Before he was 35, Zakes Hlatswayo was given the task of co-ordinating an anti-pass book campaign among miners in Rustenburg after the suppression of the previous one two years earlier. Hlatswayo kept for himself the role of addressing workers on the substance of the demands but called upon Tsietsi to handle the closure of the culminating mass meeting on 29 September 1979 with prayer and song. It was difficult going for some reason, with a marked lull in appetite for struggle apparent among those crammed within the confines of the school hall venue. Tsietsi, according to the testimony of Rand Daily Mail reporter, Frank Dolce, led a group of young women onto stage at the end of the meeting. They were “dressed in such wonderful colours and so beautiful to behold that a great festive cheer erupted from the hitherto solemn crowd of mineworkers”. The young women proceeded to sing a prayer asking that God give the men in the audience the courage to do away with pass-books before the Afrikaners forced upon them this indignity, for as God was their witness those passbooks they would never carry and thus it was sorrow for them, and jail for them, and abuse for them, unless these, their beloved, virile men, sons of the soil, rescued them now. The same journalist wryly observed that his readers were fortunate he had stayed to the end of the meeting, for the accuracy of his report depended on the meeting’s five minute end achieving what two hours of prior political admonishments could not. “The hall pulsed with a militancy Tsietsi had conjured from thin air and even thinner loin-cloths”, said Dolce.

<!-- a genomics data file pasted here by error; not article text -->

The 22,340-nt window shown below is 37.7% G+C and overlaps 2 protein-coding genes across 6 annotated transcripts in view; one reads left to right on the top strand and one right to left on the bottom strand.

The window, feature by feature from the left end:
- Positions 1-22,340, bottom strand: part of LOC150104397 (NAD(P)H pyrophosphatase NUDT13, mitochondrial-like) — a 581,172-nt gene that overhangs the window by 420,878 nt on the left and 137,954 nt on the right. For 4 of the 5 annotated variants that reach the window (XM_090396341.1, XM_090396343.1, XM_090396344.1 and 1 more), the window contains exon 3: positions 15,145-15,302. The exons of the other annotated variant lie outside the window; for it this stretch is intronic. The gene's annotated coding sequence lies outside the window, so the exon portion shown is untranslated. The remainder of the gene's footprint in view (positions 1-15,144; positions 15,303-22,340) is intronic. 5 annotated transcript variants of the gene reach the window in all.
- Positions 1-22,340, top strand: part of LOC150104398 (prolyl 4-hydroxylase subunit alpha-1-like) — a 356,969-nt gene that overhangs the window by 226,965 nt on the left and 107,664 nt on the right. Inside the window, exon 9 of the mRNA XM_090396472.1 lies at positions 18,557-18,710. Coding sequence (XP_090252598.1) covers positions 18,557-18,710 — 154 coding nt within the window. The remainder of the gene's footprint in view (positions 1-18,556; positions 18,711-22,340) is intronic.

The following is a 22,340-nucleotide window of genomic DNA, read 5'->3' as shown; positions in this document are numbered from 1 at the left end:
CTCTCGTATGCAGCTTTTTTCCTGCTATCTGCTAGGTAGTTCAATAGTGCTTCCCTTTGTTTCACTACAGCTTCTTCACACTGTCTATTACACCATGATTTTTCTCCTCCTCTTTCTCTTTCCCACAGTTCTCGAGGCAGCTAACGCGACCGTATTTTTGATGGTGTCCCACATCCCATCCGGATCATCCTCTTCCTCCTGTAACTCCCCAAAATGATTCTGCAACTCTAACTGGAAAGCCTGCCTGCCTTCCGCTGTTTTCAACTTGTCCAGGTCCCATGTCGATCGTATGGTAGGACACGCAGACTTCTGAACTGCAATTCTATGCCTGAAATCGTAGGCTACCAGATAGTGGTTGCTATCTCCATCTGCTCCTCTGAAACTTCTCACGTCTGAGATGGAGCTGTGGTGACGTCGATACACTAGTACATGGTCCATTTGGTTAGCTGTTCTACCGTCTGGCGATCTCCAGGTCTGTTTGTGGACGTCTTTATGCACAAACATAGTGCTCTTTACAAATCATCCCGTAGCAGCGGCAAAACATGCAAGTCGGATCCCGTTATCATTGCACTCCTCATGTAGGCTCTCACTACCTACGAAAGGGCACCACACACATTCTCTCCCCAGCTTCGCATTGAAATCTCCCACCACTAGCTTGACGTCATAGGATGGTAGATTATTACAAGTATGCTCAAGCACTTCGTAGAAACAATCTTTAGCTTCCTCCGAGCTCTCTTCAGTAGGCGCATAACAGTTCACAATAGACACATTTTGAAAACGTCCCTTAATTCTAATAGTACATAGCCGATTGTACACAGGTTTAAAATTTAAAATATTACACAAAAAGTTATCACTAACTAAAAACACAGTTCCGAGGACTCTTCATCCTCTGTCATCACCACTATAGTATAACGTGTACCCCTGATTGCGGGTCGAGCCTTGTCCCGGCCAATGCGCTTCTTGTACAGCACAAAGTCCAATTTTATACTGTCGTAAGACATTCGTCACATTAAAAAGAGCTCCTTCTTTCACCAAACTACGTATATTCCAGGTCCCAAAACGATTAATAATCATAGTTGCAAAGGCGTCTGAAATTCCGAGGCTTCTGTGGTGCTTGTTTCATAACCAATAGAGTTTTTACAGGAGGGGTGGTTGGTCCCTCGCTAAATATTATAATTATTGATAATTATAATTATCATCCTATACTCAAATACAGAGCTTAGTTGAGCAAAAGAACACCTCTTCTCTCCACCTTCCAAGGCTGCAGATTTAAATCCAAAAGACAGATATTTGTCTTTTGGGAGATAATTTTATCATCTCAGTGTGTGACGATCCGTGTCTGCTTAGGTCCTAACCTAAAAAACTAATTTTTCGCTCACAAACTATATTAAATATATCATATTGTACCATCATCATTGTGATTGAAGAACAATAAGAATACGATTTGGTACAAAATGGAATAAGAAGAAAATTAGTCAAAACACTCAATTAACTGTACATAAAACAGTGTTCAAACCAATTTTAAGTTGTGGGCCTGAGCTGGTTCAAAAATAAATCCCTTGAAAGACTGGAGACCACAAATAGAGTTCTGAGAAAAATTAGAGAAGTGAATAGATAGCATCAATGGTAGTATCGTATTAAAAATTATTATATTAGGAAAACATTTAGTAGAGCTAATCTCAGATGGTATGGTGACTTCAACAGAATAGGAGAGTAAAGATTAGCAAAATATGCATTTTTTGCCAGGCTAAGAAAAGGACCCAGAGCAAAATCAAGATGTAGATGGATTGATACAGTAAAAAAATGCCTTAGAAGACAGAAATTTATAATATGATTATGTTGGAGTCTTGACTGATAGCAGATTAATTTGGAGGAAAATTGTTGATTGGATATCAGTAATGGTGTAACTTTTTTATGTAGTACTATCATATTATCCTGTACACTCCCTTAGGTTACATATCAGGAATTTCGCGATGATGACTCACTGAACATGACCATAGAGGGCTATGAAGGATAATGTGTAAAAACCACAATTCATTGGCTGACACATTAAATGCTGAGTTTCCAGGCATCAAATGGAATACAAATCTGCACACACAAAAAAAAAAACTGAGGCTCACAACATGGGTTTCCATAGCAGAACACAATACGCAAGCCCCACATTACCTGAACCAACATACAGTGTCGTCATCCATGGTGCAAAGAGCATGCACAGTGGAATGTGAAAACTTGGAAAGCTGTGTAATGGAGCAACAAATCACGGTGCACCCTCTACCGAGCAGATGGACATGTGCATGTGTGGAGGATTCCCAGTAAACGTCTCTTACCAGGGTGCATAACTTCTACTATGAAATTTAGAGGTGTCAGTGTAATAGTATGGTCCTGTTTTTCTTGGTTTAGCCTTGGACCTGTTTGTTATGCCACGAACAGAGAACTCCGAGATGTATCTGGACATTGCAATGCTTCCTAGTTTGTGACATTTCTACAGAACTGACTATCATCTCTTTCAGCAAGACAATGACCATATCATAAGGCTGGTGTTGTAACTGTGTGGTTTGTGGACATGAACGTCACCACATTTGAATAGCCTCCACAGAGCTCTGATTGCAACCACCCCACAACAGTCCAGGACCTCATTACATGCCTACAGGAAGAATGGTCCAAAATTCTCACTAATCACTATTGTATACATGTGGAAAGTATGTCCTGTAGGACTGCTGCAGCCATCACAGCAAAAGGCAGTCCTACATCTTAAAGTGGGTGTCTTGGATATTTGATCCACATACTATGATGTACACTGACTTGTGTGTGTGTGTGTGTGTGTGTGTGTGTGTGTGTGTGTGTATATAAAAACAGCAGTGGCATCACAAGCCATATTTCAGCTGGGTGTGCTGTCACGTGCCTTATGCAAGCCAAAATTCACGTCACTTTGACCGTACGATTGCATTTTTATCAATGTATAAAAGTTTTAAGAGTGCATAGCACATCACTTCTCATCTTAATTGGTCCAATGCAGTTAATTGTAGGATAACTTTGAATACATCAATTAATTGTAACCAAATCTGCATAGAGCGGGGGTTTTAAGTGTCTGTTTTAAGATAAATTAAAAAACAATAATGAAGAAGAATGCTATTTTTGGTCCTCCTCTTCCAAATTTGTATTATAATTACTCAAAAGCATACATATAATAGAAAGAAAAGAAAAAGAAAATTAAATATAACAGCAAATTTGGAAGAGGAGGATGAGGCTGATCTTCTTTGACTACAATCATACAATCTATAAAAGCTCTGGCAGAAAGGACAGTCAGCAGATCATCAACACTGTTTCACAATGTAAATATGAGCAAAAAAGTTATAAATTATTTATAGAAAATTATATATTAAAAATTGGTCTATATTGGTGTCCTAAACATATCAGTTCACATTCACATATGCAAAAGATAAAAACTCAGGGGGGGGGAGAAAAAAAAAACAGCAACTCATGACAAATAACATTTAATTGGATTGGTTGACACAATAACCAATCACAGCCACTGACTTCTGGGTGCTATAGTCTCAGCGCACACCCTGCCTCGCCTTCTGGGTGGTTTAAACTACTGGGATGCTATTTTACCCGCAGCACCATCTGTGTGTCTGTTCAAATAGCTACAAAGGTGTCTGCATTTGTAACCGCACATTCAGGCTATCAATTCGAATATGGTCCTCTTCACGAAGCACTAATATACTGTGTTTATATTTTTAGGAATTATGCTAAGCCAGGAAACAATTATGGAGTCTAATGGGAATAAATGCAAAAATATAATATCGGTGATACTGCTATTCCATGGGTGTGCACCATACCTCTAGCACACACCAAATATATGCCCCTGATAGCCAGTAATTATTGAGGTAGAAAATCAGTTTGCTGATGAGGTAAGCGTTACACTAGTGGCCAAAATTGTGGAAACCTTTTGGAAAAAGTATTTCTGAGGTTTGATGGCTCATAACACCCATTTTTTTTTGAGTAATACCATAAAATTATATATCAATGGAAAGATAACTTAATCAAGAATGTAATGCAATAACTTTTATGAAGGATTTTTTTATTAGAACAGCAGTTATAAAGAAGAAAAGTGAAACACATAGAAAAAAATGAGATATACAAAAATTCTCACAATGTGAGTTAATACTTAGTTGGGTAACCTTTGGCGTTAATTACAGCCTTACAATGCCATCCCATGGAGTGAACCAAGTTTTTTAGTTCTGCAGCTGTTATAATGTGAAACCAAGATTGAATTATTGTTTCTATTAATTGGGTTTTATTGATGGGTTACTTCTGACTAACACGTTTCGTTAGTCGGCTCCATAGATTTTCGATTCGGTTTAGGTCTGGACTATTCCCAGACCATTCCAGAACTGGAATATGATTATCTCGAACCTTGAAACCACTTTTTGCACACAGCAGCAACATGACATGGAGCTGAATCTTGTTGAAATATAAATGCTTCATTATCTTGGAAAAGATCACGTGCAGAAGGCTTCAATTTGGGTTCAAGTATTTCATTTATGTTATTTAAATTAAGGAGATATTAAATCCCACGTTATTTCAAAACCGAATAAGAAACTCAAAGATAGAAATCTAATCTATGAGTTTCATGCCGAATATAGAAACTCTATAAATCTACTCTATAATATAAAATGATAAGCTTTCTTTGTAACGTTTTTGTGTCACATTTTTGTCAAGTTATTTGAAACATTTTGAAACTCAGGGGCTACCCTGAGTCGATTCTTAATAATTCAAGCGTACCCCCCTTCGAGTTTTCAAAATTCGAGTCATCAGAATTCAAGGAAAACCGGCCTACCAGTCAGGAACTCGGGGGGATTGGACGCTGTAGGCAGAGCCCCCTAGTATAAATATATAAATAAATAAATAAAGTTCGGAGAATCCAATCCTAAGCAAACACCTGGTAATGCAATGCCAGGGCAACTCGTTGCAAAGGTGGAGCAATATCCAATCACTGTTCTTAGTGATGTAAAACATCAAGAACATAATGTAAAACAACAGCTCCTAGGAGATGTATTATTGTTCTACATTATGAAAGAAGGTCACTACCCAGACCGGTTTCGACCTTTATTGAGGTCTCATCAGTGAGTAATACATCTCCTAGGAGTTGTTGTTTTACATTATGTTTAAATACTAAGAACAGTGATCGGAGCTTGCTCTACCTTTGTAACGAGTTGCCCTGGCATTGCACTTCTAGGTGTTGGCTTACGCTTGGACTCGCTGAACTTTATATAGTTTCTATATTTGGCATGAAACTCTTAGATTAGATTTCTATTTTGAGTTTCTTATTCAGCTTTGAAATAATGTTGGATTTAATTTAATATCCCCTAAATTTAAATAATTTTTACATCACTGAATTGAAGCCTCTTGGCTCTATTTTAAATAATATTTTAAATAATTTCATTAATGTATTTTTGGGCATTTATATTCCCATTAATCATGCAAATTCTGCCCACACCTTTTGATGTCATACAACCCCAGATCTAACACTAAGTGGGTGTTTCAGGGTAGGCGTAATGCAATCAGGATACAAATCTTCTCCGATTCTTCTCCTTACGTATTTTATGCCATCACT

In its use of eroticism and bold treatment of prayer, Tsietsi’s section of the meeting achieved an explosive impact such as had rarely been achieved before on these mines. This glorification of feminine beauty and its deployment on a political stage was a permanent feature of Tsietsi’s work, from the shapely and very human prayer-girls of the 1980’s, draped in their flowing, see-through black, green and gold mantles to the Vespa Venuses with the luminous complexions and braided hair flying behind them scooting around Rome in hydro-bikes after the car ban of 2025, the iconic image of his environmental activism. They were the women whom he saw about him, who would sunbathe on Blaauwbergstrand with their tresses spread out to dry. The same women, in their luminous beauty, were to make a deep impression on the young Hosea Gonzaga a century later in his San Francisco Disaster appeal adverts and perhaps no-one has made such a close and loving study of Tsietsi’s emotive appeals and his use of erotic longing to that end as Gonzaga. However, it was his mastery of pure technique in manipulation of masculinity through what Howard Missy calls “the fabrication of the desire of the woman” that was the outstanding contribution of Tsietsi’s early work in the medium of politics, and this, as we shall see, was to develop gradually throughout his life.
The Famous “Assumption”
The fullness of life bursts forth in the Assumption, a short film premiered at the Church of Regina Mundi in Soweto in 1985: a tableau of scenes in which a woman, as shapely as all the women used by Tsietsi, a white woman, is borne up to heaven by a swarm of angels, while below, the apostles in prison garb regard her anxiously, and above the Eternal Father, a Black Man, welcomes her. The ascension loops over and over in ever tightening shots until the man and woman, now somehow also Adam and Eve restored to Paradise, face each other. Seldom in film has there been such an embrace, one so complete and contextually significant, and together with an almost hypnotic score it provoked scenes of hysteria and even epilepsy among congregants. When Fellini saw Assumption, he felt that his own narrative work, so delicate and dream-like, had been finally surpassed, and he died of a broken heart a few years later.